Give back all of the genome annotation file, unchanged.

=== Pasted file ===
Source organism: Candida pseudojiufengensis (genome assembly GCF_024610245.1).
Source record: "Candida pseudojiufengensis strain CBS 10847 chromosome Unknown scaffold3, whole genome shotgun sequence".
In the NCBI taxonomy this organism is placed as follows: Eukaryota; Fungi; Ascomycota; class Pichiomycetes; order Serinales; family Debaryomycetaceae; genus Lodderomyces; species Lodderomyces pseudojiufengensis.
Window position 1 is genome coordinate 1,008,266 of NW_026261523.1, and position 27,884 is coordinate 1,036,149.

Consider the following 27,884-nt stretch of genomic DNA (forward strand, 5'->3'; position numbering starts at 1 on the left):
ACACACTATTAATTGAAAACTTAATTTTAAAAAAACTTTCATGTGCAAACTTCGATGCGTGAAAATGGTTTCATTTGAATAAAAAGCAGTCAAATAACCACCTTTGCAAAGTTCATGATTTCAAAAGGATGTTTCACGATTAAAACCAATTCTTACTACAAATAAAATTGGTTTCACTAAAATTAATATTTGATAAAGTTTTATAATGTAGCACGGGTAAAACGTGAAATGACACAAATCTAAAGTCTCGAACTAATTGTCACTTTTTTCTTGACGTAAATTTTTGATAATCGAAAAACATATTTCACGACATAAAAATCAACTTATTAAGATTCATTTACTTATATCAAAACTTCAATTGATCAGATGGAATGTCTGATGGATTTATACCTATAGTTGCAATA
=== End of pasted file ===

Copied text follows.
Source organism: Candida pseudojiufengensis (genome assembly GCF_024610245.1).
Source record: "Candida pseudojiufengensis strain CBS 10847 chromosome Unknown scaffold3, whole genome shotgun sequence".
In the NCBI taxonomy this organism is placed as follows: Eukaryota; Fungi; Ascomycota; class Pichiomycetes; order Serinales; family Debaryomycetaceae; genus Lodderomyces; species Lodderomyces pseudojiufengensis.
Window position 1 is genome coordinate 1,008,266 of NW_026261523.1, and position 27,884 is coordinate 1,036,149.

Consider the following 27,884-nt stretch of genomic DNA (forward strand, 5'->3'; position numbering starts at 1 on the left):
ACACACTATTAATTGAAAACTTAATTTTAAAAAAACTTTCATGTGCAAACTTCGATGCGTGAAAATGGTTTCATTTGAATAAAAAGCAGTCAAATAACCACCTTTGCAAAGTTCATGATTTCAAAAGGATGTTTCACGATTAAAACCAATTCTTACTACAAATAAAATTGGTTTCACTAAAATTAATATTTGATAAAGTTTTATAATGTAGCACGGGTAAAACGTGAAATGACACAAATCTAAAGTCTCGAACTAATTGTCACTTTTTTCTTGACGTAAATTTTTGATAATCGAAAAACATATTTCACGACATAAAAATCAACTTATTAAGATTCATTTACTTATATCAAAACTTCAATTGATCAGATGGAATGTCTGATGGATTTATACCTATAGTTGCAATA